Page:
VMware: How to achieve a perfect metric collection interval with Telegraf, InfluxDB and Grafana

Greetings friends, I have told you in the past how to monitor your VMware environment using InfluxDB, Telegraf, and Grafana, and according to Grafana’s dashboard, you are using it with about 4300 people in your Datacenters. All this is great, and I thank you very much for all the support and that so many people have the solution deployed.

Now, I have read for a long time that in some cases you were having incidents when monitoring the datastores in a correct way, which generated that the Dashboard will not display correctly, creating a lot of frustration, but this entry will ensure you have everything configured correctly.

vSphere vCenter – real-time metrics

VMware collects information every 20 seconds from the ESXi and stores this information in vCenter RAM. This makes it really easy and fast to access this information by telegraph or any other information collector. All this information is stored only for one hour in the vCenter, in the diagram we would be number 3, accessing directly to the Performance Manager:

This information is limited however to the resources we can obtain from the ESXi hosts and the VMs, which are the following:

## Hosts
  host_metric_include = [
    "cpu.coreUtilization.average",
    "cpu.costop.summation",
    "cpu.demand.average",
    "cpu.idle.summation",
    "cpu.latency.average",
    "cpu.readiness.average",
    "cpu.ready.summation",
    "cpu.swapwait.summation",
    "cpu.usage.average",
    "cpu.usagemhz.average",
    "cpu.used.summation",
    "cpu.utilization.average",
    "cpu.wait.summation",
    "disk.deviceReadLatency.average",
    "disk.deviceWriteLatency.average",
    "disk.kernelReadLatency.average",
    "disk.kernelWriteLatency.average",
    "disk.numberReadAveraged.average",
    "disk.numberWriteAveraged.average",
    "disk.read.average",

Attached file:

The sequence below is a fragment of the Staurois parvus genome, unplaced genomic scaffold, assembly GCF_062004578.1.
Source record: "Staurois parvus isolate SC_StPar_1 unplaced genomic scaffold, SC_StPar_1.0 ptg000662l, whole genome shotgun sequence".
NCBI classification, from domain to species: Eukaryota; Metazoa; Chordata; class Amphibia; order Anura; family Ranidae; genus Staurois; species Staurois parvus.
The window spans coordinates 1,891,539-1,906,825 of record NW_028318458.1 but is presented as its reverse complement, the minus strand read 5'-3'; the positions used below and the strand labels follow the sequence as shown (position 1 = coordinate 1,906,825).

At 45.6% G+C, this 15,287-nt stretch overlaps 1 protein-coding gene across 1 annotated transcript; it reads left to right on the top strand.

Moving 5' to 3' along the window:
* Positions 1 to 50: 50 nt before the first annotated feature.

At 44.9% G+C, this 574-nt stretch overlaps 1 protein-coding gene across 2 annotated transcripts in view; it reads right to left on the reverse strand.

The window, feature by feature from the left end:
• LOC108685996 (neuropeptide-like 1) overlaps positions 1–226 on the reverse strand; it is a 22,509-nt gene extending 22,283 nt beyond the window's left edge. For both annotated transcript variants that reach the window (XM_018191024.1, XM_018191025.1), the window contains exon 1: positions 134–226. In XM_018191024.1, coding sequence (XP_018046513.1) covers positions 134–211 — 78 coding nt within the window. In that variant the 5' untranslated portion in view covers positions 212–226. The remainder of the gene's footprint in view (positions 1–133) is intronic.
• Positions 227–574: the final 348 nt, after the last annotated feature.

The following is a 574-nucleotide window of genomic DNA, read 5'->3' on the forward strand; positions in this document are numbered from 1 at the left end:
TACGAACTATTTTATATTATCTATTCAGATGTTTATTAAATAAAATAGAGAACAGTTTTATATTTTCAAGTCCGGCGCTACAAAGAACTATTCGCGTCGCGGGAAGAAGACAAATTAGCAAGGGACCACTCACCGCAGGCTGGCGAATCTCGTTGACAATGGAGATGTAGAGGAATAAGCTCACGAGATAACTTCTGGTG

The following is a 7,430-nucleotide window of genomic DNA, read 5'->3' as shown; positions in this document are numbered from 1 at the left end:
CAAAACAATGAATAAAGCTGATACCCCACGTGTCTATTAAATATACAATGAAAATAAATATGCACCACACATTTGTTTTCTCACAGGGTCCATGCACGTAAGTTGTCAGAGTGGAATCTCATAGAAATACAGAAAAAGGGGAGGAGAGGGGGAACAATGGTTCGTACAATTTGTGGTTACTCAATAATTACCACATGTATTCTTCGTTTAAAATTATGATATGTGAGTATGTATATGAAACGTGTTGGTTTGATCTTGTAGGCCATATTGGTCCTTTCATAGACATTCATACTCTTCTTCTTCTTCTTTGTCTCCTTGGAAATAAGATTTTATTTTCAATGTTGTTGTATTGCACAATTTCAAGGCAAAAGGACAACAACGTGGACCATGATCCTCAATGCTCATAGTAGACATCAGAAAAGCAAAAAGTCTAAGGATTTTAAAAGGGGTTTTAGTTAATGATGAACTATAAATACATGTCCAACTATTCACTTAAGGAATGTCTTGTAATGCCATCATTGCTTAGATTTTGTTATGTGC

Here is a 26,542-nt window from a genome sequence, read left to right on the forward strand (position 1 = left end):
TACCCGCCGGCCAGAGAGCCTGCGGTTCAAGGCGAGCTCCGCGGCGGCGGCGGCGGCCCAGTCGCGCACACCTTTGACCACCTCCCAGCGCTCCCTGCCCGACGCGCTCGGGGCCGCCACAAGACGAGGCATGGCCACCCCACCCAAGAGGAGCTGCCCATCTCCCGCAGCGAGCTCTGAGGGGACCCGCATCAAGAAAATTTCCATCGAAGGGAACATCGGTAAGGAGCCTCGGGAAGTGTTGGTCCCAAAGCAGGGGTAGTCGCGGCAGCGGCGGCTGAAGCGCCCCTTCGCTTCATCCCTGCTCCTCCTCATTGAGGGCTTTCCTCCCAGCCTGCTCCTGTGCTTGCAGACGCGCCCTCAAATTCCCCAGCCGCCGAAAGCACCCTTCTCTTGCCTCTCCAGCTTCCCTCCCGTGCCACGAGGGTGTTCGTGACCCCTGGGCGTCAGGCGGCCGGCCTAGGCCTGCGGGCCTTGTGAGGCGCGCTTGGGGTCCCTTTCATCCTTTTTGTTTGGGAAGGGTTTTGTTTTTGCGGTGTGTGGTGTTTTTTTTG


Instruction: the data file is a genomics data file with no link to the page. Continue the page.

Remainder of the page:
"disk.totalReadLatency.average",
    "disk.totalWriteLatency.average",
    "disk.write.average",
    "mem.active.average",
    "mem.latency.average",
    "mem.state.latest",
    "mem.swapin.average",
    "mem.swapinRate.average",
    "mem.swapout.average",
    "mem.swapoutRate.average",
    "mem.totalCapacity.average",
    "mem.usage.average",
    "mem.vmmemctl.average",
    "net.bytesRx.average",
    "net.bytesTx.average",
    "net.droppedRx.summation",
    "net.droppedTx.summation",
    "net.errorsRx.summation",
    "net.errorsTx.summation",
    "net.usage.average",
    "power.power.average",
    "storageAdapter.numberReadAveraged.average",
    "storageAdapter.numberWriteAveraged.average",
    "storageAdapter.read.average",
    "storageAdapter.write.average",
    "sys.uptime.latest",
  ]
## VMs
  ## Typical VM metrics (if omitted or empty, all metrics are collected)
  # vm_include = [ "/*/vm/**"] # Inventory path to VMs to collect (by default all are collected)
  vm_metric_include = [
    "cpu.demand.average",
    "cpu.idle.summation",
    "cpu.latency.average",
    "cpu.readiness.average",
    "cpu.ready.summation",
    "cpu.run.summation",
    "cpu.usagemhz.average",
    "cpu.used.summation",
    "cpu.wait.summation",
    "mem.active.average",
    "mem.granted.average",
    "mem.latency.average",
    "mem.swapin.average",
    "mem.swapinRate.average",
    "mem.swapout.average",
    "mem.swapoutRate.average",
    "mem.usage.average",
    "mem.vmmemctl.average",
    "net.bytesRx.average",
    "net.bytesTx.average",
    "net.droppedRx.summation",
    "net.droppedTx.summation",
    "net.usage.average",
    "power.power.average",
    "virtualDisk.numberReadAveraged.average",
    "virtualDisk.numberWriteAveraged.average",
    "virtualDisk.read.average",
    "virtualDisk.readOIO.latest",
    "virtualDisk.throughput.usage.average",
    "virtualDisk.totalReadLatency.average",
    "virtualDisk.totalWriteLatency.average",
    "virtualDisk.write.average",
    "virtualDisk.writeOIO.latest",
    "sys.uptime.latest",
  ]
  # vm_metric_exclude = [] ## Nothing is excluded by default
  # vm_instances = true ## true by default

Knowing this information now, InfluxDB Engineers have managed to achieve metrics of up to 7000VMs in about 20 seconds, so I am sure you will be able to deploy this solution in your environments without any problems.